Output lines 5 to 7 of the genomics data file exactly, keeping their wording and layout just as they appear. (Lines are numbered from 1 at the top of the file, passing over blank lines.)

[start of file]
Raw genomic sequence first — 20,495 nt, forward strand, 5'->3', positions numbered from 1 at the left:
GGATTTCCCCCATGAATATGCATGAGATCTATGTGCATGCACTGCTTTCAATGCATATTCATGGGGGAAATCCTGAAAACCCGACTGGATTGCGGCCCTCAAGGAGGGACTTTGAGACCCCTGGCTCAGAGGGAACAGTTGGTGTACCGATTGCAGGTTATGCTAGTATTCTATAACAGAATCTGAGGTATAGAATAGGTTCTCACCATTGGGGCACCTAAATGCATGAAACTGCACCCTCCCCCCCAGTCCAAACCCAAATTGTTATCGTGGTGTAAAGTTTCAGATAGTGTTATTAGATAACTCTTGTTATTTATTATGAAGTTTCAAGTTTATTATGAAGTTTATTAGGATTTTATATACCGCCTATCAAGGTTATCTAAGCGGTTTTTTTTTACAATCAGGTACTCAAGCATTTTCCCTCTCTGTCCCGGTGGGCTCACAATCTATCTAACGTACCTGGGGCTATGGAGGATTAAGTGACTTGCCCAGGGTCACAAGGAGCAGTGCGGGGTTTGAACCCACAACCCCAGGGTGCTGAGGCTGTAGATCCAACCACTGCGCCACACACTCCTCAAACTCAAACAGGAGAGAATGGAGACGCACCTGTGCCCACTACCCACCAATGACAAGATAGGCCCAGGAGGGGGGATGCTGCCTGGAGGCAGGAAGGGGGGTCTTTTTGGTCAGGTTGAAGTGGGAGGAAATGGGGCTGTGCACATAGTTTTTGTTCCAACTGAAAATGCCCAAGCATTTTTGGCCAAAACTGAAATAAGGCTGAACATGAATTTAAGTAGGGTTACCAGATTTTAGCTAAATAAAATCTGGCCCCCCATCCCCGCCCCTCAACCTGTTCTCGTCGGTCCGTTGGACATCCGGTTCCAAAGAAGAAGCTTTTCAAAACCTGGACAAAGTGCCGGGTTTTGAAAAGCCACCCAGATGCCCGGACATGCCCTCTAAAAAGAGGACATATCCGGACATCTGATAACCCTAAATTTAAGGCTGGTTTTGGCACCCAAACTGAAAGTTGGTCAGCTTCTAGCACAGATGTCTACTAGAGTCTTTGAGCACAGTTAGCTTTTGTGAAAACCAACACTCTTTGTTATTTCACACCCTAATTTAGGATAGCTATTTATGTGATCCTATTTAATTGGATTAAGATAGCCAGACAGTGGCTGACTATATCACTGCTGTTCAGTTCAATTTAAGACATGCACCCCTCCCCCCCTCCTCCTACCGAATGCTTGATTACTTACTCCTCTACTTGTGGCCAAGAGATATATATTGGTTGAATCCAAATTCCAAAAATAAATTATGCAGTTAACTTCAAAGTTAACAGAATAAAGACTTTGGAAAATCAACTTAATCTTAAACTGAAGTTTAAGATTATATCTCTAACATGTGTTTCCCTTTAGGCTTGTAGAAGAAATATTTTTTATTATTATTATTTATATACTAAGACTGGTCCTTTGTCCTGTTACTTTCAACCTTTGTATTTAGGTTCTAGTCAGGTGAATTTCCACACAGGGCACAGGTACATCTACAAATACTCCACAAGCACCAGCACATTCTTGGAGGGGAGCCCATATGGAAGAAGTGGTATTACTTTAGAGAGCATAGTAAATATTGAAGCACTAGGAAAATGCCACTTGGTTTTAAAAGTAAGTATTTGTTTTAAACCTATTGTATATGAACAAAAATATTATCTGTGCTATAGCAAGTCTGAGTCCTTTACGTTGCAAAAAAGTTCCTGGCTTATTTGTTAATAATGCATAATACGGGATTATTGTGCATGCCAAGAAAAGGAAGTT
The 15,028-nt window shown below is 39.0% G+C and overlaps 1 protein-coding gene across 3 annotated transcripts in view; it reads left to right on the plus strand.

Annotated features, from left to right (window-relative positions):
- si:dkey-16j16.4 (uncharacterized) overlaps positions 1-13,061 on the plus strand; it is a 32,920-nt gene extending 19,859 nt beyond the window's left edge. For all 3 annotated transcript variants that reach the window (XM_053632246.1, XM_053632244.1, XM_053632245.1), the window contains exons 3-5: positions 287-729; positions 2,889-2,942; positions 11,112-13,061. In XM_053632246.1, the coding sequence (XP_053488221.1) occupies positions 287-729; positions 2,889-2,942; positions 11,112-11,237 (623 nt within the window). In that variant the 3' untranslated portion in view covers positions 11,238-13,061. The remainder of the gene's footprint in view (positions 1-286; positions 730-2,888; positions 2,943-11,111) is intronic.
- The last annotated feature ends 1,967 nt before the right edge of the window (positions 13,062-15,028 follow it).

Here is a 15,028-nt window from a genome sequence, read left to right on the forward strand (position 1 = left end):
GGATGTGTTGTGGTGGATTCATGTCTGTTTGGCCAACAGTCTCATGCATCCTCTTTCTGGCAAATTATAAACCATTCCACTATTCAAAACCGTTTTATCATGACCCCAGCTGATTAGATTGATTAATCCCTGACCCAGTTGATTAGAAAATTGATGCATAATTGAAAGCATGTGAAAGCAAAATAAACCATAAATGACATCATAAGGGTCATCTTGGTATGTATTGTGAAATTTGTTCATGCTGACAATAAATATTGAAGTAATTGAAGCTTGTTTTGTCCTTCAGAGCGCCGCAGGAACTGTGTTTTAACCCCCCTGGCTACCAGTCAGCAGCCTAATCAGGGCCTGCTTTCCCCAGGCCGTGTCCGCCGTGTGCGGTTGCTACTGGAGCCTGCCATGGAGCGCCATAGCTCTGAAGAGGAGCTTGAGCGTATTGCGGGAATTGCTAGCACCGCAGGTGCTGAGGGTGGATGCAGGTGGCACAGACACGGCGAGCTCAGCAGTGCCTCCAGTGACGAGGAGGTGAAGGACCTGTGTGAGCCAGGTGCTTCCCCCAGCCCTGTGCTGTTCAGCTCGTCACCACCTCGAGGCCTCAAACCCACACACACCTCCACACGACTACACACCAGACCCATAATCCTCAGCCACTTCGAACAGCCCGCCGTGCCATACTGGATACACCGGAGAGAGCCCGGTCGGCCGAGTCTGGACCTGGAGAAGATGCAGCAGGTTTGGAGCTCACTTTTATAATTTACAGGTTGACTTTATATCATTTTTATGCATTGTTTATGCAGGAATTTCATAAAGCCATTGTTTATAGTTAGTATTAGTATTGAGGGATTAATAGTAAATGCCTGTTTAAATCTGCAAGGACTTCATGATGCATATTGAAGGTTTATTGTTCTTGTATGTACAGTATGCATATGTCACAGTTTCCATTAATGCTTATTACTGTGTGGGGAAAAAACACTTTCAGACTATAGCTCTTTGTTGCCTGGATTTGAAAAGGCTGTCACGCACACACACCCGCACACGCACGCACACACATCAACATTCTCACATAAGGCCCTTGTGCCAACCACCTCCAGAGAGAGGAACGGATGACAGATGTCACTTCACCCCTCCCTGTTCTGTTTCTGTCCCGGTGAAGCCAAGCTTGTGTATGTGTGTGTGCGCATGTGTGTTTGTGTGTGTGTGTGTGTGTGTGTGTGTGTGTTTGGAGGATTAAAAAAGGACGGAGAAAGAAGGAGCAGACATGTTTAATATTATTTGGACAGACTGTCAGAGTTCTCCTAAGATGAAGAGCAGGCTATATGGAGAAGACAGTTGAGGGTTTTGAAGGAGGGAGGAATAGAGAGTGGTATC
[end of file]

- si:dkey-16j16.4 (uncharacterized) overlaps positions 1-13,061 on the plus strand; it is a 32,920-nt gene extending 19,859 nt beyond the window's left edge. For all 3 annotated transcript variants that reach the window (XM_053632246.1, XM_053632244.1, XM_053632245.1), the window contains exons 3-5: positions 287-729; positions 2,889-2,942; positions 11,112-13,061. In XM_053632246.1, the coding sequence (XP_053488221.1) occupies positions 287-729; positions 2,889-2,942; positions 11,112-11,237 (623 nt within the window). In that variant the 3' untranslated portion in view covers positions 11,238-13,061. The remainder of the gene's footprint in view (positions 1-286; positions 730-2,888; positions 2,943-11,111) is intronic.
- The last annotated feature ends 1,967 nt before the right edge of the window (positions 13,062-15,028 follow it).

Here is a 15,028-nt window from a genome sequence, read left to right on the forward strand (position 1 = left end):